Inside the pit are two VERY large birds. They don’t appear wounded, but somehow they do seem somehow, well, vulnerable. The mix of fluffy white feathers with long, smooth black plummage gives them a weird, mutt-like appearance, while indicating to me (a very inexperienced novice birder!) that they are either molting or are chicks. Their heads are greyish, bare. I understand now why my husband called them wild turkeys.
The growling and hissing continue, hiking up a notch whenever I draw, apparently, just a bit too close. The monolithic birds don’t even stir. They stay so motionless that the noise – which is probably bouncing off the walls of their crevice and being amplified somehow – seems to be coming from the passageway to the probable cave beneath rather than from them.
I take a few quick snaps. The best angles I can get inspite of the trees and the threatening growl. I curse, again, the lack of zoom. I desperately wish I was holding my Samsung camera.
Then we get the heck out of there. Partially for peace of mind (we have small children with us, after all), partially to give these birds their privacy back.
My husband and I quickly decide they must be turkey vultures (what else could they be?). Together we’ve seen these birds when we’ve been farther up north (eating road kill, what else?), but never so near Ottawa before. Also, it is unclear to me whether these two in particular are a breeding pair, or two chicks. In any case – even if one actually IS injured – it seems they are doing well on their own. After all, they are still there – 6 weeks later. Neither has died of starvation or thirst. Neither obviously injured in any way. Just that whole mottled “molting” thing.
The next day, I look up the turkey vulture in my Lone Pine field guide Birds of Ontario. Sure enough, they do nest “in a cave crevice or among boulders… no nest material is used.” That definitely fits what we saw (√). “ID info” includes the red head, which is grey in immature birds (√), with the birds being otherwise all black (these were mottled black and white, but the white looked like “chick fluff” that was falling out, so √ again). Size 66 to 81 cm tall, with a wing span of 1.7 to 1.8 metres, so – basically – big birds (√ again!).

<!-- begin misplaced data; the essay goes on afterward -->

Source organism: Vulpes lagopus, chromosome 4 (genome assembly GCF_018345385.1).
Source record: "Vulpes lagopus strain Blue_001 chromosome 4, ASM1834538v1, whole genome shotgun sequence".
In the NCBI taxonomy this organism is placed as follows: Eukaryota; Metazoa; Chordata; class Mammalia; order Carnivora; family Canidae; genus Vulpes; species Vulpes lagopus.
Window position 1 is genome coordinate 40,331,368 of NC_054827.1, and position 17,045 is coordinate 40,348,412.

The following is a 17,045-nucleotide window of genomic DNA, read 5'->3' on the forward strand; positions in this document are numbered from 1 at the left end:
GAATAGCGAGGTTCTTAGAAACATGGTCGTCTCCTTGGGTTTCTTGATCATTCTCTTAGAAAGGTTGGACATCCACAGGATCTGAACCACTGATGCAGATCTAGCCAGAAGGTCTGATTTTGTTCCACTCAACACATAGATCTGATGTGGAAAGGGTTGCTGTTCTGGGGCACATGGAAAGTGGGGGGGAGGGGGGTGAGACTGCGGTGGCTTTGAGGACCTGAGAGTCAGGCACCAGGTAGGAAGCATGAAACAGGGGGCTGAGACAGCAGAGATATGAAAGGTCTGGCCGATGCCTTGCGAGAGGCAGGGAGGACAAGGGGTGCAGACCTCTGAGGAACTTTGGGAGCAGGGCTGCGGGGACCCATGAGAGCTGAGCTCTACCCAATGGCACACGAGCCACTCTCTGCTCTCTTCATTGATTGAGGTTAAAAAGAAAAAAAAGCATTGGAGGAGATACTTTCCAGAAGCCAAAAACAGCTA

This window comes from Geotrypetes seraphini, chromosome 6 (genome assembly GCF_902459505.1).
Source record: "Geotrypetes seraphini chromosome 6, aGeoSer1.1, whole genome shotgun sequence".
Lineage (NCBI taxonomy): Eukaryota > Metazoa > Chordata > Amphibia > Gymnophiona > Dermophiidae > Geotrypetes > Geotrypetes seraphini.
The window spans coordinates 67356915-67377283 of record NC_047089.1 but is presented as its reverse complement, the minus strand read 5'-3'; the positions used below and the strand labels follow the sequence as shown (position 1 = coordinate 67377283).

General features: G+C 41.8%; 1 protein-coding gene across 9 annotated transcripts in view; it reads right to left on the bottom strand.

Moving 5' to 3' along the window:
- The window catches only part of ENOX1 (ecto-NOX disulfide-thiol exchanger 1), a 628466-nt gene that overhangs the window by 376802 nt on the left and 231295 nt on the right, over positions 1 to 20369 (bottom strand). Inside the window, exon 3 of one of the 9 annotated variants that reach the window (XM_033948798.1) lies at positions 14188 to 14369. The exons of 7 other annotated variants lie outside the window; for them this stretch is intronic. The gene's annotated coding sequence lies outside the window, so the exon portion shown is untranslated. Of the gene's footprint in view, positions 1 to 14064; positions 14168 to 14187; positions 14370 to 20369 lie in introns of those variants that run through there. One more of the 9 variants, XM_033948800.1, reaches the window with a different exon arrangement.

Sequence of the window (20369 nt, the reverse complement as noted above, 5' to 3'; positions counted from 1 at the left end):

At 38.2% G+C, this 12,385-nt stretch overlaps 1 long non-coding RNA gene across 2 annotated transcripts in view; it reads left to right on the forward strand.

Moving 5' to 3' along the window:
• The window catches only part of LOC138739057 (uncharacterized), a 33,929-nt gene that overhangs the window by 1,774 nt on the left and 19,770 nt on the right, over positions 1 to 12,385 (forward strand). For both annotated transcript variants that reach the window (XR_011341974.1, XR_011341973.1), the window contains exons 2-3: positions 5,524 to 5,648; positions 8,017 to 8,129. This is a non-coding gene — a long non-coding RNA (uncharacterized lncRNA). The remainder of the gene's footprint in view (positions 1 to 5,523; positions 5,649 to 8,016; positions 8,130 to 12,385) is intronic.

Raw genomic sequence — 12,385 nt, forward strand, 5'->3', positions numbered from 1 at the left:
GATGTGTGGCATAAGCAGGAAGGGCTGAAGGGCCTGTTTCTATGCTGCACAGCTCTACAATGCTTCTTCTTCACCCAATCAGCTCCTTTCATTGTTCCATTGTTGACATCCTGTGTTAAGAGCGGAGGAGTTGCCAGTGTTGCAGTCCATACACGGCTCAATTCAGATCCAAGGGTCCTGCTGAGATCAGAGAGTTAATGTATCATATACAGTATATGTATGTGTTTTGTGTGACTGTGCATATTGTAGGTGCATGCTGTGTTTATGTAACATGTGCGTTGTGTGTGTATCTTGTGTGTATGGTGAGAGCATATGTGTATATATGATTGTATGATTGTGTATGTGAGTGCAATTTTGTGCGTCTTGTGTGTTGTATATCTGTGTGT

More: under “voice” it says “generally silent; occasionally produces a hiss or grunt if threatened” (√). Under “Best Sites” it lists Beamer Point Conservation Area (Grimsby), Bruce Pennisula, Petroglyphs Provincial Park, Frontenac Provincial Park, Grundy Lake Provincial Park, Chutes Provincial Park, and Blue Lake Provincial Park. It does not list Ottawa, although the Ottawa River area is listed as a good place to see some of the other birds in this comprehensive guide (some of them less common ones). So, is what we saw something special?
I’ll leave that as an open question to all you Ontario birders out there for now. Do you agree with my ID? Novel for the area, yes or no? Also, on the topic of wildflowers, although I’m fairly sure about the pearly everlasting I’m still suffering doubts about the selfheal. Will be grateful if any experts out there want to weigh in. Once again, I’ll make excuses for myself – afterall, I am not a native Ontarian (or a professional botanist!). But I’d like to know.
Plus! I found out lots more about these very interesting large “birds of prey” (err, sort of..). Instead of summarizing lots of stuff you can read elsewhere, however, I’ll leave you with some shots from Shell’s camera phone, and close today with an interesting video on the turkey vulture.
Pearly everlasting. Shot taken on my cousin’s flip phone camera.
Nervously taken snap of turkey vulture chicks. Shot taken using my cousin Shell’s flip phone!
“Where Our Feet Have Been” – Mine and Lou’s at Morris Island Conservation Area.
Not bad for a flip phone, huh? Think this shot captures a nice effect with the trees on the water…
And – last but not least – here’s that informative guide to the turkey vulture!